Sophisticated archaeological studies of Cahokia Mounds National Historic Landmark in southern Illinois have greatly broadened the understanding of the great town’s development, but also raised several unanswered questions. A six decade old orthodoxy of American archeologists was irrefutably shattered by these studies.Read More
Author: Richard Thornton
During the past week, I have been setting up email address files so we can communicate better with the academic community. As you have probably guessed, we have raised the bar on the research reports being made available to the general public. The People of One Fire web site has a lot of credibility now and we are going to use that credibility to seek research grants and/or paying clientele.
The process requires that I go through the bio’s of all history, anthropology, architecture and genetics professors to see who has expressed interest in the culture or history of the indigenous peoples of the Southeast. So far, among history professors, I have found four historians, two of them of Creek decent – the other two are by appearance, Caucasians. No genetics professors expressed interest in Native American DNA. No architecture professors expressed interest in any of the indigenous architecture of the Americas . . . even at my alma mater, Georgia Tech, where I once taught Mesoamerican architecture. Those courses are no longer offered.Read More
Nodoroc and the Bohurons contains excerpts from J.G.N. Wilson’s famous book, The Early History of Jackson County Georgia, and chapters include Nodoroc, The Wog, the Bohurons and Yamacutah, the mysterious site where the Great...Read More
During recent decades, revisionist authors and film makers have sought to define Western Plains Indians as human beings with souls and a beautiful way of life. The same cannot be said of the far more numerous Southeastern Indians. Three movies filmed between 1951 and 1953 presented factually inaccurate caricatures of the Seminoles. Walt Disney portrayed near naked Red Stick Creeks, wearing Mohawk haircuts, being frightened away by the sudden appearance of Davy Crockett . . . and that’s it. During the filming of “Deliverance” in 1969, Burt Reynolds wore a Creek longshirt in between filming of white water canoeing scenes. His original character of a suburban Native American getting back to nature was deleted in the final cut.
The world described by 18th century eyewitness accounts of William Bartram, James Adair, James Oglethorpe and John Sevier has been replaced by sterile historical highlights, manipulated to conform to presumptions of the past. The activities of a few Native “big-shots” have become the history of the Native peoples as a whole. Government agencies have magnified the importance of contemporary federally-recognized tribes and erased the existence of such people as the Yuchi, Itsate Creeks, Chickasaw, Shawnee and Koasati.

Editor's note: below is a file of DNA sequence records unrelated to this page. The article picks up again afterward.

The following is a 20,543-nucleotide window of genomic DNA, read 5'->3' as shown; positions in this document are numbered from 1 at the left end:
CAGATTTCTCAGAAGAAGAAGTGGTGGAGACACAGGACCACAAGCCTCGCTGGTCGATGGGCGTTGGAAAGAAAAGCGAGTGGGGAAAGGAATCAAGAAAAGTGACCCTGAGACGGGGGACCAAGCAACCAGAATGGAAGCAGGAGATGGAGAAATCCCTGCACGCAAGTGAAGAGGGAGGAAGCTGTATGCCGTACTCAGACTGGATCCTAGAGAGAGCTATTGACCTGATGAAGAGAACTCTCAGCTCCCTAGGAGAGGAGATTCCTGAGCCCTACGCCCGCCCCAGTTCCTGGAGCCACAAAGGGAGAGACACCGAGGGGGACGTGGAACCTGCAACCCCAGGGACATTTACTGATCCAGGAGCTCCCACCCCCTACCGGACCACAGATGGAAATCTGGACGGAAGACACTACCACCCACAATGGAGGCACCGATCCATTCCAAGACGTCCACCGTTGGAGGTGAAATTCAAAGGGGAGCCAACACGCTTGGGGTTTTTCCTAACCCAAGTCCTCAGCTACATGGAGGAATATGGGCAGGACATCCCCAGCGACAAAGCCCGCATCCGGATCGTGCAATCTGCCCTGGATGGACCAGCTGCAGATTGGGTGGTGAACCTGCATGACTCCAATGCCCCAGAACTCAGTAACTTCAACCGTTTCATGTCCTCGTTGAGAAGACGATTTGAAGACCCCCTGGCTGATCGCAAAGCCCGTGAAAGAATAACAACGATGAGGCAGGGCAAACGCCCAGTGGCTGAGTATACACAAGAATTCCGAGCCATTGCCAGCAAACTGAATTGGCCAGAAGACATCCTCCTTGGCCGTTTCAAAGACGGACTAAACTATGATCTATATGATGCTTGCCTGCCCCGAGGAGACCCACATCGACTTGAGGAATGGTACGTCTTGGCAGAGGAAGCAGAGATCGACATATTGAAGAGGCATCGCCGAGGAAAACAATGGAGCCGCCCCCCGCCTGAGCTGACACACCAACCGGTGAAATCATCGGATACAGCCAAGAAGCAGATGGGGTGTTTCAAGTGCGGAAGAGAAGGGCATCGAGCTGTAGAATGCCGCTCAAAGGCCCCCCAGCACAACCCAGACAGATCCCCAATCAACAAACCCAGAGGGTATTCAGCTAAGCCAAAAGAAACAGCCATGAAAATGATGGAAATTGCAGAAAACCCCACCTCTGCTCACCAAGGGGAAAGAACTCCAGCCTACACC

We take you back to a time when more people spoke Itsate (Hitchiti) within the present boundaries of Georgia than any other language. English was second. Muskogee was third. Yuchi was fourth and Spanish-Jewish-Arabic Creole was fifth. The articles contain excerpts from the newly published book, “Nodoroc and the Bohurons,” from Ancient Cypress Books of Fort Lauderdale, Florida.Read More
Routine GIS work by a county planning department has resulted in a major archaeological discovery. Mounds, ceremonial earthworks and what appear to be hydraulic structures were build around the massive earthen pyramid. Archaeologists had previously assumed that it was an isolated monument that was abandoned soon after its creation. It appears to have been the center of a major town.
A long forgotten archaeological report in the mid-20th century described a U-shaped earthwork just north of the Kenimer Mound. The archaeologist was not aware of the Kenimer Mound and pondered why a structure that was identical to a southern Mexican ball court was doing in the Georgia Mountains. The earthwork is now covered by dense vegetation, but does appear on infrared and Lidar scans. A second U-shaped earthwork has just been discovered by the GIS analysis.Read More
Subscribe to POOF via Email
The Information World is changing!
People of One Fire needs your help to evolve with it.
We are now celebrating the 11th year of the People of One Fire. In that time, we have seen a radical change in the way people receive information. The magazine industry has almost died. Printed newspapers are on life support. Ezines, such as POOF, replaced printed books as the primary means to present new knowledge. Now the media is shifting to videos, animated films of ancient towns, Youtube and three dimensional holograph images.
During the past six years, a privately owned business has generously subsidized my research as I virtually traveled along the coast lines and rivers of the Southeast. That will end in December 2017. I desperately need to find a means to keep our research self-supporting with advertising from a broader range of viewers. Creation of animated architectural history films for POOF and a People of One Fire Youtube Channel appears to be the way. To do this I will need to acquire state-of-art software and video hardware, which I can not afford with my very limited income. Several of you know personally that I live a very modest lifestyle. If you can help with this endeavor, it will be greatly appreciated.
Richard Thornton . . . the truth is out there somewhere!